Homeopathy gets spanked by British Medical Association

It looks like science is finally pushing back hard against the pseudoscience that is homeopathy. The British Medical Association has come out publicly and stated it’s nothing more than “witchcraft”, and the National Health Service should cease to fund this quackery.

Homeopathy is witchcraft. It is a disgrace that nestling between the National Hospital for Neurology and Great Ormond Street [in London] there is a National Hospital for Homeopathy which is paid for by the NHS”.

Already strapped for cash, the NHS is looking for ways to trim the fat, and there’s no bigger dead weight than the ineffectual vials of water that pass as medicine. Of course, there’s always some idiot trying to argue even if homeopathy is no different than a placebo, the mental health of patients is vastly improved by its consumption. This, homeopaths argue, somehow justifies the public paying for it, even when no measurable effect has ever been demonstrated.

Homeopathy helps thousands of people who are not helped by conventional care. We don’t want it to be a substitute for mainstream care, but when people are thinking about making cuts to funding, I think they need to consider public satisfaction, and see that homeopathy has a place in medicine

“Public satisfaction” is not the way you measure the relative success of medical treatment. It either works or it doesn’t, and if it doesn’t, it has no business calling itself “medicine” in the first place. I’m sick and tired of the argument because helpless morons feel better after consuming sugar pills, that somehow “alternative medicine” is just as effective as conventional treatments (did I mention how ridiculously expensive nonsense can be?).

If you want to call yourself “medicine”, you have to pass the rigors of the scientific method, and since homeopathy has utterly failed every single attempt to show a demonstrable effect, it should be tossed aside like so many of its quack predecessors, like phrenology, iridology, and crystal healing. Would any other of these failed treatments be considered effective if people claimed it helped them?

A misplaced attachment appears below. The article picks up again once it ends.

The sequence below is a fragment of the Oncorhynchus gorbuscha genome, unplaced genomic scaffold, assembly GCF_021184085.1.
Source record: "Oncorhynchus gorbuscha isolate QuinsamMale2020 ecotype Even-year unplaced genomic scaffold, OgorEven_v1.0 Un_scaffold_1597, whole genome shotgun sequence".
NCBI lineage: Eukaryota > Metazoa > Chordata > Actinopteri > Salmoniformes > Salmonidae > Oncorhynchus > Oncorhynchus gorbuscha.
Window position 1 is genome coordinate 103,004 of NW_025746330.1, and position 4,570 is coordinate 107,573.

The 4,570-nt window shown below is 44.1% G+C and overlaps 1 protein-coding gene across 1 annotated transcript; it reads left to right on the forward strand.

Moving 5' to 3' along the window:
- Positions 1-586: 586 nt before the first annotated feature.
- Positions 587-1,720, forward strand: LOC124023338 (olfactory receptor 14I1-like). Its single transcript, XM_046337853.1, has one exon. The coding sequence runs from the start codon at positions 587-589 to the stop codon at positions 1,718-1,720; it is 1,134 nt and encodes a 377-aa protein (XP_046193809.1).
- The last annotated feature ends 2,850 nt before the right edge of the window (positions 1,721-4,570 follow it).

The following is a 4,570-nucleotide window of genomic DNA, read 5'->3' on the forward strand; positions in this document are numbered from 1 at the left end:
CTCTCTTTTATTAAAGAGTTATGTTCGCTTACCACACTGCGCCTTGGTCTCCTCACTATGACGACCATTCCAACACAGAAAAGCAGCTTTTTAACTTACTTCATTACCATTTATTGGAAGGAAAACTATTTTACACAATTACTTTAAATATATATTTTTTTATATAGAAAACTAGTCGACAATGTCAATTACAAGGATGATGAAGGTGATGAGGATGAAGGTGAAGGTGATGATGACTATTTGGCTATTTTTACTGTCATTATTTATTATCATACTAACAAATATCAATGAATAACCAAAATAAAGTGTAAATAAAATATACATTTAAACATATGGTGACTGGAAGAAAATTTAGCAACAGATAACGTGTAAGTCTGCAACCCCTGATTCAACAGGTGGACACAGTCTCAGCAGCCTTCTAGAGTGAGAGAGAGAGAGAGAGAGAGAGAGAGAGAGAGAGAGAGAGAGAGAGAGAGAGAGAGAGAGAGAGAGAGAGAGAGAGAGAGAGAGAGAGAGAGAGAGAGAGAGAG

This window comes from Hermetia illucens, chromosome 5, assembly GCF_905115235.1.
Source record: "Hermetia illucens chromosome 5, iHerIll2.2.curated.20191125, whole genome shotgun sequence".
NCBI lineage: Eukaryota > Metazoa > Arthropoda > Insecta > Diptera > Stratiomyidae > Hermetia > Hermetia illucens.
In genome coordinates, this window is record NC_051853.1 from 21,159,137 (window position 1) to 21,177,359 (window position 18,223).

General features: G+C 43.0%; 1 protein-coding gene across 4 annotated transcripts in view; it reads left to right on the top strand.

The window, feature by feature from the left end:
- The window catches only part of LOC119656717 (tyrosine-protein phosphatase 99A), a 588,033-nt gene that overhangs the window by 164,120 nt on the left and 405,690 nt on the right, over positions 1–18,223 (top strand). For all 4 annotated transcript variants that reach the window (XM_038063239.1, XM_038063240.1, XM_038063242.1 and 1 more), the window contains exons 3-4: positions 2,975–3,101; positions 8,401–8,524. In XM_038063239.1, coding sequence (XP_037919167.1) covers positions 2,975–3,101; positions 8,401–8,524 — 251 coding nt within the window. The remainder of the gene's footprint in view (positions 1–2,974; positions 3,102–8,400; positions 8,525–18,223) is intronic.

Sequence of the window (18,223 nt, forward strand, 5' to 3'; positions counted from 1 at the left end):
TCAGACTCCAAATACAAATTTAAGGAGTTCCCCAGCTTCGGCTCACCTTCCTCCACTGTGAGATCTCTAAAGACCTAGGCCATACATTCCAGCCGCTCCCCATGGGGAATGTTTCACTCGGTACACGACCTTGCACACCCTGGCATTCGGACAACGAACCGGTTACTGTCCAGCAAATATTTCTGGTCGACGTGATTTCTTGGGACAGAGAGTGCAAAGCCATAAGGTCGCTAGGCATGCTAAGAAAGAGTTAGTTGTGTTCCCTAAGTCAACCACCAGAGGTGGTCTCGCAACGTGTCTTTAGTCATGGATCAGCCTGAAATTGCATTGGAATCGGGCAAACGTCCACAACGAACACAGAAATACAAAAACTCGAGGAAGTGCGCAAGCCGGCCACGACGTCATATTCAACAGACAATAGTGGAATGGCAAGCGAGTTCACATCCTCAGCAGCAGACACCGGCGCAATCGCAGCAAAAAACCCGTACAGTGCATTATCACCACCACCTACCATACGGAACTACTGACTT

Comments (2)

  • avatar


    I had an interesting conversation the other day with someone in the UK’sNHS medical policy division – which made me think a bit more deeply about the issue.

    The interesting question that they were tackling was – if people who are currently taking homeopathic remedies were to stop, and seek proper medical attention – how much would that cost the NHS instead. Now, if they had a real problem, this should be a quick and simple fix, but most of these people don’t have real problems, but imagined ones or psychosomatically exacerbated ones. How does medicine treat these people? Well, the answer is that they would get tests run, and more tests, and more – and they wont stop taking tests to find out what’s wrong with them – the argument of the policy person, was that the loss of homeopathy from the NHS could end up costing a lot more than the homeopathy itself.

    Now I loathe everything about homeopathy – was part of the 10^23 campaign here in Oxford etc etc, but this is an interesting argument. It comes down to:
    Homeopathy managed to harness the power of the placebo effect through delusion – is there a way we can harness this affect without the delusion? Possibly not.

    Of course its a sorry state of affairs when you have to accept that deluding your citizens with withcraft and quackery is a better course of action (and I’m not saying that it is) but like I said, I find it an interesting argument… would be keen to hear what others think.


  • avatar

    joe Botelho

    Scion makes a valid point which is shared by many nurses and doctors. But it’s the same question people purpose for kepping religon, that it helps people cope and deal with tough issues instead of going on meds for depressison when you finally figure out that we are all going to die and NOT come back. That being said i feel that it’s alwways better to tell adults be they stupid or smart the truth no matter how much it sucks, and let’s be honest the truth sucks most of the time.

    Joey botelho

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